It’s not too often that you get the chance to look at how poems come into being. But since we have Carol Ann Duffy’s poetry manuscripts here at Emory, it’s worth taking the opportunity to explore what you can see in her drafts and how they compare to the published poems.
The Nitty Gritty
You will choose two poems to investigate—one from Selling Manhattan and one from The World’s Wife—and write two blog posts about what you discover in MARBL, one for each poem. These two blog posts must be posted on your blog by 9pm on Monday, March 16.
Choose Your Poem
Go to the Google Docs spreadsheet for our class. Sign up for a poem from Selling Manhattan and another from The World’s Wife. You must sign up for a poem that has manuscript materials associated with it. You should each sign up for a different poem. If for some reason you very strongly want to work on a poem that someone else has already claimed, please send me an email about that. Please note that poems for The World’s Wife are on a separate tab on the bottom of the spreadsheet.
Working in MARBL
Go to MARBL on the 7th floor of the Woodruff Library to consult the manuscript materials related to your poems. While MARBL is being renovated, you must make an appointment at least 24 hours in advance. If you didn’t use MARBL last semester, you will also have to register ahead of time. MARBL’s hours are from 9:00-5:00, Monday – Saturday.
Before you go into the reading room, you will also have to request the materials you want. This is a separate process from requesting an appointment in the reading room. Make sure you do this at least 24 hours in advance of your appointment. You will need to request the boxes listed in the spreadsheet that you want for your work; you don’t have to request the particular folder number, that’s for your own reference. The name of the collection is “Carol Ann Duffy papers, 1970-2010.”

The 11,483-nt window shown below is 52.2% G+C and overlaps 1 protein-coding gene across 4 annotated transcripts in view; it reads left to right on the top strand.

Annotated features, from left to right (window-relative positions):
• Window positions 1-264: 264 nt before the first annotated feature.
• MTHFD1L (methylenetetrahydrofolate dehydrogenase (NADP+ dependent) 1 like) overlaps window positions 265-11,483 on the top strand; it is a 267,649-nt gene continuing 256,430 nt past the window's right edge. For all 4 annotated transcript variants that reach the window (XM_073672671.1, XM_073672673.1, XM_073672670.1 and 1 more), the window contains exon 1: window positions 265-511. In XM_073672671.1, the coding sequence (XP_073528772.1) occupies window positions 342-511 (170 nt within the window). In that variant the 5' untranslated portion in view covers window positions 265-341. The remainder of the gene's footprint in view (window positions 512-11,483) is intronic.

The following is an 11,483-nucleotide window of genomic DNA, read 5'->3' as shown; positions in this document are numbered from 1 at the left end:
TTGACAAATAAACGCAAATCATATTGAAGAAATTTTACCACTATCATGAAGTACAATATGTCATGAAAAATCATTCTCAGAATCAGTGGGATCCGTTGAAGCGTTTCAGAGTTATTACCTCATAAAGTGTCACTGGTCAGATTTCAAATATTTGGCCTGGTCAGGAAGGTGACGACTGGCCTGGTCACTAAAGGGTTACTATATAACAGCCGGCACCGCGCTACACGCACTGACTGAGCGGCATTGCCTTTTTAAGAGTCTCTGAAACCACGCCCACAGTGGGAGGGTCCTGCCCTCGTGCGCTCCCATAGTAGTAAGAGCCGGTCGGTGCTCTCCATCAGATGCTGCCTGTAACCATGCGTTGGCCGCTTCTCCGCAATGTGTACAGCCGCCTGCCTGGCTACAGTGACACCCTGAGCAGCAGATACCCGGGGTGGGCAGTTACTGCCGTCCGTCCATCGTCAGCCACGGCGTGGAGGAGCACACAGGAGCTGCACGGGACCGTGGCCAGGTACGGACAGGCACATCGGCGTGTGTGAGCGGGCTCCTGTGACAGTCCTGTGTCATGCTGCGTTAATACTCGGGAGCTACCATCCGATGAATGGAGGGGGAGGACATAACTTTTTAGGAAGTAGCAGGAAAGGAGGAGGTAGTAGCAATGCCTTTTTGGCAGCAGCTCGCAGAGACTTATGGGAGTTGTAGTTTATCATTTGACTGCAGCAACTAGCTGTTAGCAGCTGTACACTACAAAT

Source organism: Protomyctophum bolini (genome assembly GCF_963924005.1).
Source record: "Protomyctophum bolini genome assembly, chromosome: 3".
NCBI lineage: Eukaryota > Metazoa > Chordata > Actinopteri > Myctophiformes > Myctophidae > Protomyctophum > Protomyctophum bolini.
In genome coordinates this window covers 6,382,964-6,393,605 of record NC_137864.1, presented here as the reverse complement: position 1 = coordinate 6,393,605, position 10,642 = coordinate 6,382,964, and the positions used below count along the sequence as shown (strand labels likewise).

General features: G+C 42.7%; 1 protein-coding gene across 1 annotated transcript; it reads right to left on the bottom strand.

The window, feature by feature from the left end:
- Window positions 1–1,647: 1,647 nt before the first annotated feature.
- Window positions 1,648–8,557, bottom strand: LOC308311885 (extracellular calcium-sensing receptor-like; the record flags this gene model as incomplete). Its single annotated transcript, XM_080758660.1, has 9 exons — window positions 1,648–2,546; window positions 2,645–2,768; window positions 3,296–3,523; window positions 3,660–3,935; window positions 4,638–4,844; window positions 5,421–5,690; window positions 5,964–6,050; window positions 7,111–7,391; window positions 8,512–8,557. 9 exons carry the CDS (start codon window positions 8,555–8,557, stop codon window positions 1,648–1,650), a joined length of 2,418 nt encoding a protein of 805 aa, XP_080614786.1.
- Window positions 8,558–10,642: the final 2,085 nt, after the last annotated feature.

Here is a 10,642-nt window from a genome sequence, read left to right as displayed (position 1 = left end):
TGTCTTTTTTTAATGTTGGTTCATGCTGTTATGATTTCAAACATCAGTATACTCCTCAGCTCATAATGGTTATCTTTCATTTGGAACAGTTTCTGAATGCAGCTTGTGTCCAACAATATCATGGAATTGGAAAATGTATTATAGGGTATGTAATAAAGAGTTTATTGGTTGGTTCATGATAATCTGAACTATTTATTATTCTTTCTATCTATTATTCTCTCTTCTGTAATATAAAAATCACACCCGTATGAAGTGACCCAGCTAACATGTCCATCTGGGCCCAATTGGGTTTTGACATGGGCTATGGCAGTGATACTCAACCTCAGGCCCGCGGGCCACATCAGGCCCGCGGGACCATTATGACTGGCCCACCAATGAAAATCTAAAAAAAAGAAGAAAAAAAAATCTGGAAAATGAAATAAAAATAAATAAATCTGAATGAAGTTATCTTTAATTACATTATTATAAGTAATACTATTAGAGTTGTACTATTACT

In MARBL you will have to check your bag in a private locker. You can take a laptop, notebook, paper, and pencils into the reading room. No pens are allowed. Cameras and phones are allowed and you can photograph the materials without a flash. Photos might be a good way to spend less time in MARBL’s reading room. Please note, however, that you cannot freely share or post the images.
Remember that you must look through the entire contents of the folder(s) to find all the places where material related to your poem can be found. It goes without saying that doing this effectively requires your knowing your poem very well.
As is the case with all of our blogging, you are free to write about anything that you find intriguing. That being said, remember our class project: examining the difference between the two volumes that Duffy herself writes about. It would be interesting, then, to see you report on any differences you see between her writing process between the two different volumes of poetry. For example, Duffy, makes a lot of lists for poems in The World’s Wife; does she do the same thing for Selling Manhattan? What sorts corrections and changes does she make to the poems? Does there seem to be differences between the word choices for these emendations or the number thereof?
Of course, since you’re only examining one poem from each volume, it will be hard to offer any particularly informed account of these differences. And the nature of the assignment might prejudice you to finding differences that aren’t all that apparent. Be aware of this potential bias—what Moretti called “finding what one is looking for”—and simply do your best.
These posts do count toward the total of nine that you need to do for the semester, but they are not optional. You are also, in this case, allowed to post more than once a week. This means that you could write one regular blog post during a week and a second (and third) post about her manuscripts.
These blog posts will be evaluated like all other blog posts for the semester.